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THE MORTGAGE MELTDOWN

A dubious title won by default

Colorado led the U.S. in foreclosures most of last year. The mood is grim in once-bustling Greeley.

March 22, 2007|P.J. Huffstutter | Times Staff Writer

GREELEY, COLO. — The phones inside the Weld County public trustee's office ring insistently throughout the day, with questions from harried bank lenders and pleas from residents on the verge of losing their homes.

After relating their particular case, some callers ask the agency, which manages the sale of foreclosed properties for this city on the edge of the Front Range, the same questions: Just how bad is the housing market here? How much worse can it get?

The answers are usually grim.

For nine out of 12 months of 2006, Colorado led the nation in foreclosures -- and this county suffered the worst of it for much of that time, according to research by Irvine-based firm RealtyTrac Inc.

As the nation's housing market falters amid the unraveling of the sub-prime mortgage industry, some real estate experts are looking to Colorado as a portent of what other parts of the country could face in coming months.

Housing oversupply and rising interest rates sank the market in Weld County, where mile after mile of pastel-hued suburban homes with neatly mowed lawns have sprung up in this longtime agricultural and meatpacking center, also the site of the University of Northern Colorado.

Home buyers with risky mortgages found themselves with mounting bills they couldn't afford. Those who were forced to sell couldn't find buyers, leading to thousands of residents defaulting on their loans.

In 2004, Weld County had 1,155 properties foreclosed, according to the public trustee's office. In 2006, there were 2,073.

The workload at the trustee's office has grown so heavy that county trustee Susie Velasquez plans to hire more workers to handle the boom in business.

"This is not the type of growth that any community wants," said Velasquez, whose staff members' desks are covered in piles of foreclosure files. "This is the type of growth you pray never happens to your town."

Residents and city officials are starting to feel the trickle-down effect. Area construction companies and building supply firms have either had layoffs or left town. City officials are adjusting the annual budget's expected revenue for the second year in a row, after it became clear that building permits, construction sales and other related taxes would be generating $2 million less this year.

Although losing $2 million from a $62-million general fund budget isn't catastrophic, the loss "makes us cautious about what happens if things continue this way," said Tim Nash, Greeley's director of finance. "We're looking at delaying construction of new roads, fewer city-sponsored community events, not as many recreational events for the public."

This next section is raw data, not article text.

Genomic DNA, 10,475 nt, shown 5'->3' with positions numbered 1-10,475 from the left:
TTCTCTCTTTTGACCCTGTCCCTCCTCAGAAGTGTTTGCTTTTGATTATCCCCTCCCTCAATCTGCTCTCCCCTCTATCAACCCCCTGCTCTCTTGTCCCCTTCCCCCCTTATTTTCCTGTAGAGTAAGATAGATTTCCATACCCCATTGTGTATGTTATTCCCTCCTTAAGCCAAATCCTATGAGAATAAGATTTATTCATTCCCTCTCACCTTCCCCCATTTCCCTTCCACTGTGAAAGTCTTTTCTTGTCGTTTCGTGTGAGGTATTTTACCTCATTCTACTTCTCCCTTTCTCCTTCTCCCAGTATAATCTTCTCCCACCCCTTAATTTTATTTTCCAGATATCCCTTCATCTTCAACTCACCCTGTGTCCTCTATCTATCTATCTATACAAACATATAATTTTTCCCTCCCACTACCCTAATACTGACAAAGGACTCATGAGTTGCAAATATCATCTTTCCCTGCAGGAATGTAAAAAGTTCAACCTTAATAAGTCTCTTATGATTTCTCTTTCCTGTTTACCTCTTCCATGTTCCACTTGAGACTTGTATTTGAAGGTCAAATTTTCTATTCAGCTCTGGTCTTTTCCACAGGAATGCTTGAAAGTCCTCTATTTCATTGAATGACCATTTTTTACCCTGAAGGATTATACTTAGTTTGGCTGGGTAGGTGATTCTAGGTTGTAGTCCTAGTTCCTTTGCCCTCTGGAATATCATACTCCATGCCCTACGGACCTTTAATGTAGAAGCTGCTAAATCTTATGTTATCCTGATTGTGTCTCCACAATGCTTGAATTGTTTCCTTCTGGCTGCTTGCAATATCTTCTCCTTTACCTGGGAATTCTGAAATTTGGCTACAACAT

That concern is being shared across the country as Ohio, Indiana and Michigan edged in front of Colorado's lead, reporting higher rates of foreclosure filings in the last quarter of 2006, according to research by the Mortgage Bankers Assn.

Though the state's division of housing says some researchers -- including RealtyTrac -- have overstated the problem, officials acknowledge that foreclosures are a serious problem. And the foreclosure rate in Colorado is not declining, economists say: The problem is simply growing elsewhere.

In the greater Detroit area, where residents face the downward spiral of the domestic auto industry, foreclosures are flooding into auction houses and banking centers. But interest in buying property in Detroit and numerous other Michigan communities is lackluster at best, said Ellen L. Coon, a Pontiac, Mich., attorney who specializes in foreclosure cases.

"There are 10 [houses] for sale in my subdivision alone that have been for sale at least a year," Coon said. "People are abandoning their homes in the middle of the night, leaving the keys on the counter. Investors aren't showing up, because they realize that even if they get an amazing deal on a property, they can't sell it."

Most people agree that just three years ago, Greeley (population 83,400) was one of the hottest real estate markets in the country.

A bedroom community an hour north of Denver and 30 minutes southeast of Fort Collins, Greeley attracted eager home buyers with its numerous parks and cheaper housing prices. The scent from the Swift & Co. meatpacking plant that wafts across town on windy days seemed like a small price to pay.

"We were seeing 3% in new housing stock from 1997 until 2002; then it went up to 4%," said Becky Safarik, Greeley's community development director. "Anything over 4% is difficult to handle. We had too much growth for too long."

Greeley wasn't alone in that surge of new construction, particularly during the late '90s technology industry boom. When the high-tech boom went bust, housing prices in the region stayed high, buoyed by sub-prime loans and other risky programs. The region's economy remained static, while California and other parts of the country rebounded.

So as the real estate market and speculative lending practices began to erode nationwide, places like Weld County were among the first to falter.

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